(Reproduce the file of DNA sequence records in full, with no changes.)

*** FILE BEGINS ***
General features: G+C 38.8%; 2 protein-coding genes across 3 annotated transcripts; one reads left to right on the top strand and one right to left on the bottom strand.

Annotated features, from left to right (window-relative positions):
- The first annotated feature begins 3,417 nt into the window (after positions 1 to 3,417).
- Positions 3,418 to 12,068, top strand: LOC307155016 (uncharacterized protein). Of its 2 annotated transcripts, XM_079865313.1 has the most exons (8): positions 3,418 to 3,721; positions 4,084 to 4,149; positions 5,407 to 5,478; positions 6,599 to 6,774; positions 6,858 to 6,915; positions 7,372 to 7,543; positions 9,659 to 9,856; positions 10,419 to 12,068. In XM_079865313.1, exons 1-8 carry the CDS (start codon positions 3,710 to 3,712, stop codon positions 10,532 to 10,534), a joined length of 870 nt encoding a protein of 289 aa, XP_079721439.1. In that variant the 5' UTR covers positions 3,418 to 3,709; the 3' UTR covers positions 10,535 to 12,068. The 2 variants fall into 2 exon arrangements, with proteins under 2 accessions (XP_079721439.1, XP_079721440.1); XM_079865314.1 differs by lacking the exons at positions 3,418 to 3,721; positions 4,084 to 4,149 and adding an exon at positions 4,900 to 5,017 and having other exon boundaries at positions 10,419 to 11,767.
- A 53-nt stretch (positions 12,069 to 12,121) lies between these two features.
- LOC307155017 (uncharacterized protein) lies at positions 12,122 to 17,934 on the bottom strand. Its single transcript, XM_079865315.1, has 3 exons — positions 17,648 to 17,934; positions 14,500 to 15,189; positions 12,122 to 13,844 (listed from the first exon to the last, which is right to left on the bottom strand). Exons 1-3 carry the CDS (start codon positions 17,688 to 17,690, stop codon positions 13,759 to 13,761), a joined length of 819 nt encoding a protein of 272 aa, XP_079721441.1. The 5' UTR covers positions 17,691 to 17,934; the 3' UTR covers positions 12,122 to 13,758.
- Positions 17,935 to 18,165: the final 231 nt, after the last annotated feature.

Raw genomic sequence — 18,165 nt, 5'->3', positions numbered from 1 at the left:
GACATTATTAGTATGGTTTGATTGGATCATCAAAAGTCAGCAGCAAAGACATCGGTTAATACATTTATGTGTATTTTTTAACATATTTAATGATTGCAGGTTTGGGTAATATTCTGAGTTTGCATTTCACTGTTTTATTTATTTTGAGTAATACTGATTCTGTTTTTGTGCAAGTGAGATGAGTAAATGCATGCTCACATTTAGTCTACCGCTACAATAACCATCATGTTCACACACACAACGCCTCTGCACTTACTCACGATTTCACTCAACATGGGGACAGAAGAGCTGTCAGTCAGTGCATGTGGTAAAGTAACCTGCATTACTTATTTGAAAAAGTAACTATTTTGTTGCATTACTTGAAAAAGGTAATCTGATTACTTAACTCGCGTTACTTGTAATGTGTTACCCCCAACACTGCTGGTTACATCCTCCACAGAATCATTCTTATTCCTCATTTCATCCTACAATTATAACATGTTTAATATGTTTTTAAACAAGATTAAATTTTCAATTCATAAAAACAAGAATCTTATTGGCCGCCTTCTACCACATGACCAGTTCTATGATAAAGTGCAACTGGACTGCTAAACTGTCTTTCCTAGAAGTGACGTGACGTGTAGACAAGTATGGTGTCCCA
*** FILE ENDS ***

General features: G+C 38.8%; 2 protein-coding genes across 3 annotated transcripts; one reads left to right on the top strand and one right to left on the bottom strand.

Annotated features, from left to right (window-relative positions):
- The first annotated feature begins 3,417 nt into the window (after positions 1 to 3,417).
- Positions 3,418 to 12,068, top strand: LOC307155016 (uncharacterized protein). Of its 2 annotated transcripts, XM_079865313.1 has the most exons (8): positions 3,418 to 3,721; positions 4,084 to 4,149; positions 5,407 to 5,478; positions 6,599 to 6,774; positions 6,858 to 6,915; positions 7,372 to 7,543; positions 9,659 to 9,856; positions 10,419 to 12,068. In XM_079865313.1, exons 1-8 carry the CDS (start codon positions 3,710 to 3,712, stop codon positions 10,532 to 10,534), a joined length of 870 nt encoding a protein of 289 aa, XP_079721439.1. In that variant the 5' UTR covers positions 3,418 to 3,709; the 3' UTR covers positions 10,535 to 12,068. The 2 variants fall into 2 exon arrangements, with proteins under 2 accessions (XP_079721439.1, XP_079721440.1); XM_079865314.1 differs by lacking the exons at positions 3,418 to 3,721; positions 4,084 to 4,149 and adding an exon at positions 4,900 to 5,017 and having other exon boundaries at positions 10,419 to 11,767.
- A 53-nt stretch (positions 12,069 to 12,121) lies between these two features.
- LOC307155017 (uncharacterized protein) lies at positions 12,122 to 17,934 on the bottom strand. Its single transcript, XM_079865315.1, has 3 exons — positions 17,648 to 17,934; positions 14,500 to 15,189; positions 12,122 to 13,844 (listed from the first exon to the last, which is right to left on the bottom strand). Exons 1-3 carry the CDS (start codon positions 17,688 to 17,690, stop codon positions 13,759 to 13,761), a joined length of 819 nt encoding a protein of 272 aa, XP_079721441.1. The 5' UTR covers positions 17,691 to 17,934; the 3' UTR covers positions 12,122 to 13,758.
- Positions 17,935 to 18,165: the final 231 nt, after the last annotated feature.

Raw genomic sequence — 18,165 nt, 5'->3', positions numbered from 1 at the left:
GACATTATTAGTATGGTTTGATTGGATCATCAAAAGTCAGCAGCAAAGACATCGGTTAATACATTTATGTGTATTTTTTAACATATTTAATGATTGCAGGTTTGGGTAATATTCTGAGTTTGCATTTCACTGTTTTATTTATTTTGAGTAATACTGATTCTGTTTTTGTGCAAGTGAGATGAGTAAATGCATGCTCACATTTAGTCTACCGCTACAATAACCATCATGTTCACACACACAACGCCTCTGCACTTACTCACGATTTCACTCAACATGGGGACAGAAGAGCTGTCAGTCAGTGCATGTGGTAAAGTAACCTGCATTACTTATTTGAAAAAGTAACTATTTTGTTGCATTACTTGAAAAAGGTAATCTGATTACTTAACTCGCGTTACTTGTAATGTGTTACCCCCAACACTGCTGGTTACATCCTCCACAGAATCATTCTTATTCCTCATTTCATCCTACAATTATAACATGTTTAATATGTTTTTAAACAAGATTAAATTTTCAATTCATAAAAACAAGAATCTTATTGGCCGCCTTCTACCACATGACCAGTTCTATGATAAAGTGCAACTGGACTGCTAAACTGTCTTTCCTAGAAGTGACGTGACGTGTAGACAAGTATGGTGTCCCA